Antonia Opiah’s Video Docu-series “Pretty explores Black Beauty Internationally


It is difficult to describe what being the minority in a culture feel like, what it is to be underrepresented in almost all aspects of life, to not see yourself in all of the familiar places. In America depending on where you live and your economic strata, you might not see yourself regularly represented in your teachers, in the law enforcement officers charged with keeping you safe, or the firemen in your community. You might not see someone who looks like you when you go to the doctors, or filling your prescription. You have a good chance of seeing yourself in the bank teller who cashes your parents check, or your cashier at the drug store or supermarket. If you take a trip you are certain to see yourself in the TSA agents, but perhaps not in your pilot. When you turn on the television, you, might see yourself as the newscaster, but you will assuredly see yourself as the perpetrator of crimes being reported. If you click to an entertainment channel you will see yourself as an artist, perhaps if you are male you will be a tatted up rapper, side-eyeing scantily clad women who are bent over shaking their asses at the camera, if you are a brown girl you see yourself crawling on the floor over dollar bills with your hind parts giggling…. For you, the roles of Thug and Hoe are always being cast.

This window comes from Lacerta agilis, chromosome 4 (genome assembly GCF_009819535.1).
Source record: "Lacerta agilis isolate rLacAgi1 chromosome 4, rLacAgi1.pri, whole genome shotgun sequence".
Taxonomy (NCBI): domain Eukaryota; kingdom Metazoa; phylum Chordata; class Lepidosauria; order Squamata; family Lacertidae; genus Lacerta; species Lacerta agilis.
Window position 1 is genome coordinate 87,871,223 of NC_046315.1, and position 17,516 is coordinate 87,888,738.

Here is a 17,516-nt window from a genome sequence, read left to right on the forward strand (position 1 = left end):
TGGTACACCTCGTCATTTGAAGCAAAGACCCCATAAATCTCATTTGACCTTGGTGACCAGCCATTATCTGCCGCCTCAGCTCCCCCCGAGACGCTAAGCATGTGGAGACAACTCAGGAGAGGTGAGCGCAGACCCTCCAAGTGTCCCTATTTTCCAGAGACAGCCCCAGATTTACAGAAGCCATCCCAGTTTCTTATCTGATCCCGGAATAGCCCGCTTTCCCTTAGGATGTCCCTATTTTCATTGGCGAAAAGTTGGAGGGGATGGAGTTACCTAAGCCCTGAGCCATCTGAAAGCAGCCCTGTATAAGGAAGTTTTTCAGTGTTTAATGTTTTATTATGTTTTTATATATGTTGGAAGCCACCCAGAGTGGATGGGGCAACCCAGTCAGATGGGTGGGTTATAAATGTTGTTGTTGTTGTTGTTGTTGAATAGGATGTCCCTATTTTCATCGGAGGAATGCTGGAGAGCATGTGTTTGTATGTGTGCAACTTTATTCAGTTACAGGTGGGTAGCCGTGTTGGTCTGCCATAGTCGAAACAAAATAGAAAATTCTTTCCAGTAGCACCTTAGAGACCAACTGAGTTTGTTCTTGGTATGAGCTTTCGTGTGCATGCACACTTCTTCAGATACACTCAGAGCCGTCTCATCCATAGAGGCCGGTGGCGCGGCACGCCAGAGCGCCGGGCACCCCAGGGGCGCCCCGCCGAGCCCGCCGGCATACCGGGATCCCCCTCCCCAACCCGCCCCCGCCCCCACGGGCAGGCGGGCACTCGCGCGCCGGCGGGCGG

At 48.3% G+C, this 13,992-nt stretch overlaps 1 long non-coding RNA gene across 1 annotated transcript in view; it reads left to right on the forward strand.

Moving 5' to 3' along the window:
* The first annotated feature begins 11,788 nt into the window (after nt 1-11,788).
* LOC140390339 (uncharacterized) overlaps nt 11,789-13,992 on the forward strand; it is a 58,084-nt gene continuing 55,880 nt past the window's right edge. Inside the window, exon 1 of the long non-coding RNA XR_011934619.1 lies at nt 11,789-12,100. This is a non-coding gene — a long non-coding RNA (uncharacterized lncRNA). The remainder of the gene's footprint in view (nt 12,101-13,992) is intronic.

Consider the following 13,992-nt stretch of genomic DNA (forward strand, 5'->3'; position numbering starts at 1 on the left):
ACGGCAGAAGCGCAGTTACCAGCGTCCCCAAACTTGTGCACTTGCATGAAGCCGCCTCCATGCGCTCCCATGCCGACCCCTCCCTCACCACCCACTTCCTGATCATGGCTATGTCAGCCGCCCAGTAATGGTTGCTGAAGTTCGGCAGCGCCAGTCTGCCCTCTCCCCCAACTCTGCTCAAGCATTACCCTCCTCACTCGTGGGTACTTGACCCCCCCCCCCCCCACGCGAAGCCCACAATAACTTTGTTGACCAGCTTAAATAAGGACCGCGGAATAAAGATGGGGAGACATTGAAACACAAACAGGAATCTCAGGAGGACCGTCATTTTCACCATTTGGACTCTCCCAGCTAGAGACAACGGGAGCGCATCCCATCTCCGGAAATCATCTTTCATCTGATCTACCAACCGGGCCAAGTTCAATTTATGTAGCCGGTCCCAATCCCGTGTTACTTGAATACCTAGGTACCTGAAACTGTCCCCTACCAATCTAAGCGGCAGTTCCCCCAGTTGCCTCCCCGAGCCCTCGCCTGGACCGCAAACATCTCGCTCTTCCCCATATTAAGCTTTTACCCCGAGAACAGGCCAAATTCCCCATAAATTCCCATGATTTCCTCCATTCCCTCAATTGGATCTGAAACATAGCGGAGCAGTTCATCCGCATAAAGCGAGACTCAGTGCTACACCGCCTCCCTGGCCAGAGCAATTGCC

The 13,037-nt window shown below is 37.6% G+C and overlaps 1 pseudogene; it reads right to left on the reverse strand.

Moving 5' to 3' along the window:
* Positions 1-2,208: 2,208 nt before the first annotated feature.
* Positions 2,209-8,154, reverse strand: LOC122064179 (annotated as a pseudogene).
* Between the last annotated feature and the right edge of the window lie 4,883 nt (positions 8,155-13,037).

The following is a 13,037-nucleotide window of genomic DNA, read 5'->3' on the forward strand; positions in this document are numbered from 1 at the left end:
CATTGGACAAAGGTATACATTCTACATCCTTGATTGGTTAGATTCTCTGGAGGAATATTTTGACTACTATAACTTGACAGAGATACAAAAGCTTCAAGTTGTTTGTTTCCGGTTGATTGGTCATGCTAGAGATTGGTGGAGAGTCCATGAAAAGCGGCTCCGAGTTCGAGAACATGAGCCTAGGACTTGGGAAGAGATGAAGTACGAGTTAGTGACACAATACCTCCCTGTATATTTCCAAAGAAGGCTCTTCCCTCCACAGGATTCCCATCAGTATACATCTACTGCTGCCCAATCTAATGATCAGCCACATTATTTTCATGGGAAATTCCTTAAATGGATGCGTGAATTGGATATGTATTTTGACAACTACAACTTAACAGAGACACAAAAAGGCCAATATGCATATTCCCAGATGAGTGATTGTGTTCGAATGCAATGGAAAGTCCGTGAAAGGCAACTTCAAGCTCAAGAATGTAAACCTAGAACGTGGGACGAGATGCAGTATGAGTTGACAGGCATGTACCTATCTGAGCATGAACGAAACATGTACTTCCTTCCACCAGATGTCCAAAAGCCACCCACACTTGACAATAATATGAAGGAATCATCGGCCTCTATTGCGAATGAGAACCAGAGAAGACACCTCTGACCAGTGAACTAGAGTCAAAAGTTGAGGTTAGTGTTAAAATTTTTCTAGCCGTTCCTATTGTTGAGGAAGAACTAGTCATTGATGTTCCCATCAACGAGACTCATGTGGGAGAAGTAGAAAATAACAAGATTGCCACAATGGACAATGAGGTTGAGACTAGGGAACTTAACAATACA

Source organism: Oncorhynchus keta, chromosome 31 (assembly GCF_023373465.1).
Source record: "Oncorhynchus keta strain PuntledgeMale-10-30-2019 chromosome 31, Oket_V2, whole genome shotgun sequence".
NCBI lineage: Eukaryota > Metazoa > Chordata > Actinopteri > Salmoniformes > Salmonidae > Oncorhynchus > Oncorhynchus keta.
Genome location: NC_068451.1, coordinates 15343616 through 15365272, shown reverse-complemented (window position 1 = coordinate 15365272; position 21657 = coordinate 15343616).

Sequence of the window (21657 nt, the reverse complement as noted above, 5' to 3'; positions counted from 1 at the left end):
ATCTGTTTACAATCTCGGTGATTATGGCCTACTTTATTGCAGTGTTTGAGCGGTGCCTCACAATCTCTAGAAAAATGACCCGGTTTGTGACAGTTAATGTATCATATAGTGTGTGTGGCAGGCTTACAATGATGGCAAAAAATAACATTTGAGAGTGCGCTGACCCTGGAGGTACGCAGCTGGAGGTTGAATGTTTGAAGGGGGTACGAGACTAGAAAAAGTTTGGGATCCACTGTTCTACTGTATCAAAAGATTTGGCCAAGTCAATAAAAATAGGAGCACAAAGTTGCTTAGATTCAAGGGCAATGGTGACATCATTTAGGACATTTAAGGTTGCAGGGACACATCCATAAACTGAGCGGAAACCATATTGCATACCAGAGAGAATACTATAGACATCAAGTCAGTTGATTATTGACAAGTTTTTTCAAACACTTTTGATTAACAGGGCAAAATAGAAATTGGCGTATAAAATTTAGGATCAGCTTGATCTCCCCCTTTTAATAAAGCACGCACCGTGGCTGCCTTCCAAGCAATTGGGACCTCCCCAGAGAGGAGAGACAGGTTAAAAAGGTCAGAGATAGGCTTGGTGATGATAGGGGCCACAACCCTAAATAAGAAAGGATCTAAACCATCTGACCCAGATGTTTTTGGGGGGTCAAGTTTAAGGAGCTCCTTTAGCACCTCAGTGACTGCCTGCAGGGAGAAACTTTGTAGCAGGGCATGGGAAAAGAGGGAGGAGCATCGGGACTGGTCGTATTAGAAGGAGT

When a commercial comes on the television for beauty products, shampoos, hair color, mascara, foundation, moisturizer, you will more than likely not see a reflection of yourself. L’oreal is not telling you that YOU are worth it, you are not Easy Breezy Beautiful… You are not a Covergirl. Yes, there have been Black/Brown Spokespeople for such brands but they are almost always famous faces, we can always feel that we are being pandered to, (I suppose we are all being pandered to in a way) but as a person of color when you see Queen Latifah, Beyonce, or Halle Berry, you know that a whole bunch of white people sat in a room around a big table trying to figure out how to get black people to buy their product and then went for the short reach. They all fit within the established spectrum of the beauty (expect Latifah but she is a two for… Black and plus sized). When someone who does look like you is featured, she might be lightened to such degree that she no longer looks herself, but a very tanned white woman….

When buses whiz by plastered with clothing advertisements, they are not directed to in beauty or body type, a thin (made thinner by photoshop) pink leg pokes out of a skimpy short, her flowing hair blowing in the feigned breeze… You do not see yourself. There is no way to describe what being invisible in the world feels like. Ralph Ellison wrote about it… But to live it…It’s hard to explain especially when people don’t what to hear, to believe that it is truly a reality.